“Can I help you?” I ask.
“I think so. I want to get a tattoo covered up.”
“No, no,” he says. “Can I come in?”
I stand back and he walks past me, the same plastic bag rustling in his hand.
He takes a seat, removes his jacket and unbuttons his shirt. His story is revealed: he has been seaman, lover, convict.
“So which one do you want covered?” I say, taking in the blurred lines of mermaids, and Sailor Jerry pin-ups, the lexicon of names: Mabel, Assoulina, Grace.
He stands and looks in the mirror, pushes his shoulders back to right the sag of his chest. “Do you know what?” he says. “Give me a new one altogether.“
I haul a book of flash from the counter for him to look through. “Where do you want to place the new piece?” I say, my juices up at the idea of giving him something to blend with the cascade of ink on his chest. I hold out the book. “Here you go.”
He puts his hands behind his back, refusing to take it. “I don’t want some ready-made thing. I trust you.” He sits again, whistles a bar of O Sole Mio and looks up at me.
“You trust me? You don’t know me.”
“I know enough.” He slips off his shirt and shows his back to me; there are no tattoos. “There’s a man in Catalunya who collects tattooed skins. He says he’ll buy mine when I’m done with it.”
“That’s big in Japan,” I say. “Well, maybe not ‘big’ but they do it there.”
“I’ve been saving my back until I met the right artist. I want the sun – a great furze and orange coloured ball of light. I want it to have a face.”
“I can do that.”
“I know you can. Like I said, I trust you.”
HE COMES EVERY DAYafter that and I work on his back; the sun’s rays lick at his shoulder blades and armpits; its face frowns on the right side and smiles on the left. He asks me to put bones across the eyelids and a skull on each cheek.
“Everything has light and dark,” he says, “even the sun. We’d be as well to keep that in mind as we go about our lives.”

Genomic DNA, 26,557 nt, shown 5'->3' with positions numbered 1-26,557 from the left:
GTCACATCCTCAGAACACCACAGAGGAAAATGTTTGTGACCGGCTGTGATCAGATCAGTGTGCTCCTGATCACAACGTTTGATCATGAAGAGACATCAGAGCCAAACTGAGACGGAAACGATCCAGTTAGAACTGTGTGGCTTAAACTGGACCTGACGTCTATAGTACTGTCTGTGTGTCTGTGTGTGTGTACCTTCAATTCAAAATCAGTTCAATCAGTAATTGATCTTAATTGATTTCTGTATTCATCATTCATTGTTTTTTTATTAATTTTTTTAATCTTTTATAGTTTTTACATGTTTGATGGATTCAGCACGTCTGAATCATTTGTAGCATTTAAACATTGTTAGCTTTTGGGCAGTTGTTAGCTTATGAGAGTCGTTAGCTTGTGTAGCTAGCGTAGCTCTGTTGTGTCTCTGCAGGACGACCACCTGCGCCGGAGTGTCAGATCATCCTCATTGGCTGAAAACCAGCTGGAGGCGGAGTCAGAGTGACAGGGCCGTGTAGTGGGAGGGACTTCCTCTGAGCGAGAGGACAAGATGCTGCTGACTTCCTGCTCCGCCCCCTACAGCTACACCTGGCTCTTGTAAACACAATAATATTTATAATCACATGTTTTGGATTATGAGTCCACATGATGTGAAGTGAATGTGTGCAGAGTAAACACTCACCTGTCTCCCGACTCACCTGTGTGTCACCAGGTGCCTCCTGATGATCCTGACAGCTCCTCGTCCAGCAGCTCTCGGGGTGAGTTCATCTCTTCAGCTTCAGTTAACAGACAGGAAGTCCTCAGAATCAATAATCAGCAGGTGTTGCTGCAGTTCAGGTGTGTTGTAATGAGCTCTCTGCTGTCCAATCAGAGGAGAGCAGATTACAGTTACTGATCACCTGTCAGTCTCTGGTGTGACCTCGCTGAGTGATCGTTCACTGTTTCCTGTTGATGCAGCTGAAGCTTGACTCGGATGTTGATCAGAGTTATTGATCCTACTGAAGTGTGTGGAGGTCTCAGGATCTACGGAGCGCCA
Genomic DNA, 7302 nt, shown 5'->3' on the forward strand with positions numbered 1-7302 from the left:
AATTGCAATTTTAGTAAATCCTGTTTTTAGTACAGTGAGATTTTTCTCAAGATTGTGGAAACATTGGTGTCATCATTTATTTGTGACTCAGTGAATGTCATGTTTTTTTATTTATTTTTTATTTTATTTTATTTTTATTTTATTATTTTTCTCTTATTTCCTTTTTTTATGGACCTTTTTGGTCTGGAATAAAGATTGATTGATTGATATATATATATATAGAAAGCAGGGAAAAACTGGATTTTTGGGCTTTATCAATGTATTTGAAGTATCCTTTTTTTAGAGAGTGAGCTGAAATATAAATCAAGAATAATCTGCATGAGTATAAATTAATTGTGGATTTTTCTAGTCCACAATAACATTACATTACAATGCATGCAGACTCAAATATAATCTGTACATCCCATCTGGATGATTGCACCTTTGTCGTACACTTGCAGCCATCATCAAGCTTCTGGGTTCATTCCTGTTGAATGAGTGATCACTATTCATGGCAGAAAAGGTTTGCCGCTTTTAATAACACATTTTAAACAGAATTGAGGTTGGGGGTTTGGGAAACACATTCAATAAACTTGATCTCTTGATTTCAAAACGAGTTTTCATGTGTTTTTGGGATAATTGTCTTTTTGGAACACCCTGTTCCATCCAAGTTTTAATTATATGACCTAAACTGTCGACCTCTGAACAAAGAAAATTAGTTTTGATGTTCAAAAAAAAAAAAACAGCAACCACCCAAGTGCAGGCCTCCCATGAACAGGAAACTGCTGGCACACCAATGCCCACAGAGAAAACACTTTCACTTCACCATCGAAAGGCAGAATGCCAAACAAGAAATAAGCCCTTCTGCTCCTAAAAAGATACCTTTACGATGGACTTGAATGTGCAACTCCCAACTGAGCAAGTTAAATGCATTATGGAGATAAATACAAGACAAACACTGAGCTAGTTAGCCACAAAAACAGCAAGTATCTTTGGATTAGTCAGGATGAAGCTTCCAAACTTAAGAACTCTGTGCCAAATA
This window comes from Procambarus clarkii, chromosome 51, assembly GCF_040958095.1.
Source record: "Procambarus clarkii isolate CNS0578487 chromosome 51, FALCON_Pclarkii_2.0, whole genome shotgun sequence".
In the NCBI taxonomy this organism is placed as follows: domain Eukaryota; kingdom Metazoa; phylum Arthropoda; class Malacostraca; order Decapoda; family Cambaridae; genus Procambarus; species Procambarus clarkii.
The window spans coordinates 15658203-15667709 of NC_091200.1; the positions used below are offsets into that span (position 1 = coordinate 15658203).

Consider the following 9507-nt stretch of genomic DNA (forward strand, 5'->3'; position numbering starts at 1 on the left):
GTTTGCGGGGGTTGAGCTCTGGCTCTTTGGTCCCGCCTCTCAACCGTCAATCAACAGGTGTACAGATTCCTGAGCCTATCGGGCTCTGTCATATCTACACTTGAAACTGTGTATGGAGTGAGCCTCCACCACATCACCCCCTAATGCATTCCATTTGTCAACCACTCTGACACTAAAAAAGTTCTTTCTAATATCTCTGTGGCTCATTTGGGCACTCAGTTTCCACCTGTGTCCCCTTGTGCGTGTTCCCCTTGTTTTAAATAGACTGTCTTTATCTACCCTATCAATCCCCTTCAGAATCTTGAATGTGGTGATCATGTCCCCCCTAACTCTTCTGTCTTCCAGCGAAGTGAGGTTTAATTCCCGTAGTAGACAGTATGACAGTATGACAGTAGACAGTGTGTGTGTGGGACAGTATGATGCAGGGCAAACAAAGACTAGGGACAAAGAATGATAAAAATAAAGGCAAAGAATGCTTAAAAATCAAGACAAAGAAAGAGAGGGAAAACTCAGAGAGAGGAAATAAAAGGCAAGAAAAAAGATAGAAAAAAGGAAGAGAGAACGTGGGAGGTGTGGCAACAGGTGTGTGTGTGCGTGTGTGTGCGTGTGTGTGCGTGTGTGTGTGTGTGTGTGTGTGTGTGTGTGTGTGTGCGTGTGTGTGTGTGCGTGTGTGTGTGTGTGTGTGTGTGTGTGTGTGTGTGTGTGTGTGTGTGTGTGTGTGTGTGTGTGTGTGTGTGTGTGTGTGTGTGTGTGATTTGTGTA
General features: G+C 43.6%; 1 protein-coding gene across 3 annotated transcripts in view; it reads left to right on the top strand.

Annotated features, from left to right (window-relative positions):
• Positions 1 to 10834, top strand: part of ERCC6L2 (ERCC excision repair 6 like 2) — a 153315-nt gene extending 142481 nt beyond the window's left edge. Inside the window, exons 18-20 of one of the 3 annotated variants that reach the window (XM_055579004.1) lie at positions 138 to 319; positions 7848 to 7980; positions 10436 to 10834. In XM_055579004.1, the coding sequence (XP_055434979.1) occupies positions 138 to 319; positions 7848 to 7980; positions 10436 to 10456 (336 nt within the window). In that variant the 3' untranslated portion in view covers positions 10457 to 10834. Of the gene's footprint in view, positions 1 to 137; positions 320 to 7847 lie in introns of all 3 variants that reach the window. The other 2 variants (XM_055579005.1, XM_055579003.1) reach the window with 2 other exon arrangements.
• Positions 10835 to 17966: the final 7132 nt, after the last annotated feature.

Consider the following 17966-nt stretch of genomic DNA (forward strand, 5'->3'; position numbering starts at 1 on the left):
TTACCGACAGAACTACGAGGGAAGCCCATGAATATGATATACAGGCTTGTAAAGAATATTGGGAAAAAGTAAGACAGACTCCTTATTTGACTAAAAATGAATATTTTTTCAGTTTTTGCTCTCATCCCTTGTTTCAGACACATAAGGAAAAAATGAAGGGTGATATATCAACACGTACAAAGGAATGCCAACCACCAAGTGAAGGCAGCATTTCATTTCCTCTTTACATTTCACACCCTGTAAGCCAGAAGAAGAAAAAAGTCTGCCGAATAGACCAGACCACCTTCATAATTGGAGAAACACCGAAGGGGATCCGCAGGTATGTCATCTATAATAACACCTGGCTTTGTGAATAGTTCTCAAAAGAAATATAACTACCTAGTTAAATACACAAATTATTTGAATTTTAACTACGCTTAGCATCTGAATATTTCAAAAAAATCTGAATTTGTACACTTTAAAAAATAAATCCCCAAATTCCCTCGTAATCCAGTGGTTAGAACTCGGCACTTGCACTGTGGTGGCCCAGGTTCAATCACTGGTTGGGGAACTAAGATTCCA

My machine buzzes and he talks and talks. About his life as a seaman; how Barcelona was his favourite port; how he misses the sway of a boat under his feet. I mention Luke, little snippets: our trips to India; his love of musicals, especially when Esther Williams was involved.
“It gave him such pleasure to watch that Esther swim,” I say. “Luke was a merman, most at home around, in or on water. He taught me to love the sea.”
“I’m that way myself,” the man says. “Why don’t we call it a day for today? Go out for a walk.”
I switch off the machine. “Are you sure? All I’ve done is a bit of shading.”
“Haven’t we all the time in the world?”
He sits up on the side of the tattoo couch; I wash him down gently with cold water and rub emollient into his skin. I watch him put on his shirt; he does it deliberately, with care, unlike Luke who was always in a hurry. I catch the scent of lemon off his shirt, that sweet freshness that always makes me feel hopeful and at ease.
We head along Walk and Run Avenue to the top of the terraces, past the ghost hotel and along the stretch where the residents have planted flowers on the tops of the stone walls. There are daffodils now, sweet and smoky and bright as the sun. We both stop to sniff them and we smile at each other, noses bent into the flowers’ yellow bells.
Once at the beach, we sit on Luke’s bench and look out over the bay and the two lighthouses. Stella Maris watches over the water and the boats, her arms raised in an eternal blessing. I take my new friend’s hand in mine and he throws his arm around my shoulder; I lean my head against his head, feel the heat from his skin. He whistles a few bars of O Sole Mio.
“Brine gets into your blood when you live beside the sea,” he says. “It gets into your bones.”
We sit on, watching the oystercatchers and the ducks, the sway of the marram grass. The bench grows warm beneath us and the sea sways and shimmers under the wan glow of a March sun.
This story is from Silver Threads of Hope, an anthology, edited by Sinéad Gleeson, in aid of Console, the suicide prevention charity. Also featuring writing by Anne Enright, Emma Donoghue, John Boyne, Colum McCann, Pat McCabe and Roddy Doyle, it is published by New Island